Wal-Mart finally drew some praise from a small town in Ohio — for pulling out. On May 30, 2005, Sprawl-Busters reported that a group of citizens in Liberty, Ohio were fighting for their liberty from Wal-Mart — and a federal judge had ruled that the group could join a lawsuit to defend their town’s decision to turn down a supercenter. The Liberty Township-Powell Neighborhood Watch Foundation was granted the right to become a party to the federal lawsuit over a proposed Wal-Mart Supercenter. Magistrate Judge Norah McCann King of the U.S. District Court wrote that the foundation “is entitled to intervene … when it demonstrates a legal interest in the subject matter of the pending action, establishes that disposition of the action may impair or impede its ability to protect that legal interest, and demonstrates that the existing parties to the action cannot adequately protect the proposed intervenor’s interest.” The foundation is a citizens group created to oppose the Wal-Mart supercenter. The federal lawsuit they are joining was filed in November, 2004 by a group of investors, Wedgewood Limited Partnership, who own the land that Wal-Mart wanted to build on. Wedgewood sued Liberty township for denying a zoning permit for the supercenter, so the court ruling meant the citizens could help defend their town against Wedgewood’s suit. A spokesman for the town said the judge’s ruling was “a complete victory for the neighbors. The developer has consistently tried to shut them (neighbors) out of the process.” The residents charged that the proposed Wal-Mart Supercenter would bring more problems than it would solve, and they say the lawsuit has no business being heard in federal court. This week, almost three years later, it looks like neighbors might win this battle in the end. The Columbus Dispatch reports that the Wal-Mart superstore is now in limbo, because the retailer let its contract expire, abandoning the 34-acre site where it had planned to build a 220,598 s.f. supercenter. Wal-Mart signed a contract with Wedgewood Limited Partnership six years ago. The option to buy the land ran out on February 28th, and Wal-Mart did not make an offer. Wal-Mart notified the landowner that they were pulling out of the deal, but would not comment further. In September, 2004, Liberty Township’s zoning board rejected Wal-Mart’s plan, ruling that the square footage and commercial acreage exceeded limits set by the township for the area. The developer promptly filed two lawsuits, one in the state, and a second in federal court. Wal-Mart’s departure will not end the lawsuits, a Wedgewood spokesman said. “I have to protect the zoning at all costs.” The landowners say they will still court Wal-Mart if they get the necessary zoning permits, but a township official took a different stance. Trustee Peggy Guzzo told the Dispatch, “I would look at Wal-Mart as a hero if they have decided not to pursue this. And we would like to work with [Wedgewood] so that he can develop his land in a manner that is consistent and compatible with the surrounding area.” Opponents of the project have been working with their own developer to present a mixed-use retail and commercial project for the site.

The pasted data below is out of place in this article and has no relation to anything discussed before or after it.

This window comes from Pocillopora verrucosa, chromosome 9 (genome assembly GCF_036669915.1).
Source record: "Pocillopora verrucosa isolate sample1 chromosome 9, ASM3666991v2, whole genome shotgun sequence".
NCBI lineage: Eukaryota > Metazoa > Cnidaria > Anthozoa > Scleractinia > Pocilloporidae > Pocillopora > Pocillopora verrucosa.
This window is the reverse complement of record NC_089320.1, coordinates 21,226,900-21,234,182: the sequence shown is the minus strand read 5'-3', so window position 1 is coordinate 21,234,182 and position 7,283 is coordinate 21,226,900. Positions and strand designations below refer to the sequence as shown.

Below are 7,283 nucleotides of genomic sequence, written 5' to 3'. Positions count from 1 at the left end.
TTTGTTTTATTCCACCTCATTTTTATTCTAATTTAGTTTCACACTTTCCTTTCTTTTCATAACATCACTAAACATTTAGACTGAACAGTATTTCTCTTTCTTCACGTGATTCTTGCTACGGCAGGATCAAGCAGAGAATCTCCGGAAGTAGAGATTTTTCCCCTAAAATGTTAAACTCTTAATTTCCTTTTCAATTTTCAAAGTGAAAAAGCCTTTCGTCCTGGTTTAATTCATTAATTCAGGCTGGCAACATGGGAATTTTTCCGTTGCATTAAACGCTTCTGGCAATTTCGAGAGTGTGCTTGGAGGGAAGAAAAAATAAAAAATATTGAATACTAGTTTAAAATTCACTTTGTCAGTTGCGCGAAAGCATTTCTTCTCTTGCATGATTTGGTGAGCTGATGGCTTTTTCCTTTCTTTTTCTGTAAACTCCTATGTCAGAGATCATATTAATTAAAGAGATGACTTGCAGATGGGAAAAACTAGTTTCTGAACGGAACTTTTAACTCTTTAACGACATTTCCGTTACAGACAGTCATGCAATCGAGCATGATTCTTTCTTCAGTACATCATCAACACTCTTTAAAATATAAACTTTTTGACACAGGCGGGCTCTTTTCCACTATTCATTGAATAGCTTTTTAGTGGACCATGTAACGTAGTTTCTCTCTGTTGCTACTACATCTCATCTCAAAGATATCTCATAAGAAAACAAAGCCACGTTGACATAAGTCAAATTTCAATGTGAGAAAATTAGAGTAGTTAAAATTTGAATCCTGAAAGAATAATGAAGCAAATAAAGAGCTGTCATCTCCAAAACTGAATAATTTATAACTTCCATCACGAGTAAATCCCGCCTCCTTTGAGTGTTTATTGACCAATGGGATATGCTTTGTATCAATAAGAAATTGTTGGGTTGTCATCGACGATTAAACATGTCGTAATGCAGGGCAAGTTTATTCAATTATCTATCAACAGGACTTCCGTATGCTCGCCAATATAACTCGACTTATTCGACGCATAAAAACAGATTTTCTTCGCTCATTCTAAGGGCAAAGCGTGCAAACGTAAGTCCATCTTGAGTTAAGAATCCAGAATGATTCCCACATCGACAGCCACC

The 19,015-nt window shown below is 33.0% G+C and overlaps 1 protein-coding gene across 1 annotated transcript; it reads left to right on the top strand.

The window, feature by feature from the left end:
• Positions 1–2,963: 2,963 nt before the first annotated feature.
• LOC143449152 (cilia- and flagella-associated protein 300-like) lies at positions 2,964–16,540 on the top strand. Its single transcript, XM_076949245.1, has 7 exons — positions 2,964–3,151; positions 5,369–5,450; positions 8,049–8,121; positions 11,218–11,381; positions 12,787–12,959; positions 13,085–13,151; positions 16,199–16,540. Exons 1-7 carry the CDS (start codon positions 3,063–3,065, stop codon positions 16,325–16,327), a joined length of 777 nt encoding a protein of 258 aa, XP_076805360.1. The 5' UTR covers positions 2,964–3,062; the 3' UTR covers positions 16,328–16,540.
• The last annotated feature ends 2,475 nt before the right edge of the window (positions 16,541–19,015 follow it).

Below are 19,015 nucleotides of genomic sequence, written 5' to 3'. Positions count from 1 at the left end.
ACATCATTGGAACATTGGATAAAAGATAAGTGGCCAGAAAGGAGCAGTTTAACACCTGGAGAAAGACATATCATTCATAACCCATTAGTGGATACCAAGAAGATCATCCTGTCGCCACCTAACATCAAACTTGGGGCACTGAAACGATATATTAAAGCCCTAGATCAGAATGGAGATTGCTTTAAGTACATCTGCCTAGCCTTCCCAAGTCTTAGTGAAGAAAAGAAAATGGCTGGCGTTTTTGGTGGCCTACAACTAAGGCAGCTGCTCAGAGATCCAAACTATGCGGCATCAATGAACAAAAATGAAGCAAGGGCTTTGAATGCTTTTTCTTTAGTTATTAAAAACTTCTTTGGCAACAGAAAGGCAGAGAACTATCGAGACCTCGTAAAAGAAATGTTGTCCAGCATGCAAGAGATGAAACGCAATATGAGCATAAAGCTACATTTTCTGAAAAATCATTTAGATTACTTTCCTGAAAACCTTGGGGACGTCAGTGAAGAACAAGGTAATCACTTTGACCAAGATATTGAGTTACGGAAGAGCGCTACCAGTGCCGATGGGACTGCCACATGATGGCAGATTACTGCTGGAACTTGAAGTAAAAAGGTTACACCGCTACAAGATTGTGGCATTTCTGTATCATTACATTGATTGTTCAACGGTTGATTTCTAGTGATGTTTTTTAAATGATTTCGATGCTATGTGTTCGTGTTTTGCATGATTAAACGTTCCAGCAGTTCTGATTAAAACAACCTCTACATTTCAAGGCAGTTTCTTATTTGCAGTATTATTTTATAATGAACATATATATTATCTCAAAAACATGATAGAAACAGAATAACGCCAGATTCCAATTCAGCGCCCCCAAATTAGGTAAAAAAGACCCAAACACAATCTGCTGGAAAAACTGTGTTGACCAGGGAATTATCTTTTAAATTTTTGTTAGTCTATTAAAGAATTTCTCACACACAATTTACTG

Liberty Township’s website says the community is “A Nice Place To Live!” “The appeal of Liberty Township is its charming semi-rural location,” the township boasts. And the mission statement for the Board of Trustees is dedicated “to maintaining and improving the quality of life for its residents. We will protect the life and property as well as preserve the Township’s natural resources, scenic areas and natural beauty.” So far, the Trustees have been faithful to that mission. It was not easy for them to deny Wal-Mart, especially in the face of litigation by the landowners. Readers are urged to email the Liberty Township Trustees at [email protected] with this message: “Congratulations to the Trustees for having the courage to stand up to Wal-Mart and Wedgewood’s lawsuits. You have protected your residents, and the township’s natural resources and quality of life. I hope this 4 year battle will convince you to put a cap on the size of retail buildings in every commercial location, so this kind of suburban sprawl development does not happen to you again. I’m pleased Wal-Mart has ended its contract the Wedgewood, and I hope you will tell Wedgewood that a huge big box store is not compatible with Liberty. Thank you all for taking a leadership role in keeping out this kind of development.”